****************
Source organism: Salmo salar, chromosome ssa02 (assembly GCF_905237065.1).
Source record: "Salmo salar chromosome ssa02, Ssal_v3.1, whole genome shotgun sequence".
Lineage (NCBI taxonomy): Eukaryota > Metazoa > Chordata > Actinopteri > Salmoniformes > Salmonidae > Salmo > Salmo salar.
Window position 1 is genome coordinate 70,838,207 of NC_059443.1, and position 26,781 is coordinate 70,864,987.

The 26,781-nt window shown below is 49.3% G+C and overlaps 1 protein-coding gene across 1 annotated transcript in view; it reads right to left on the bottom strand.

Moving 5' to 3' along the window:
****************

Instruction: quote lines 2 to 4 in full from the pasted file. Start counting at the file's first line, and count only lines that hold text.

Source record: "Salmo salar chromosome ssa02, Ssal_v3.1, whole genome shotgun sequence".
Lineage (NCBI taxonomy): Eukaryota > Metazoa > Chordata > Actinopteri > Salmoniformes > Salmonidae > Salmo > Salmo salar.
Window position 1 is genome coordinate 70,838,207 of NC_059443.1, and position 26,781 is coordinate 70,864,987.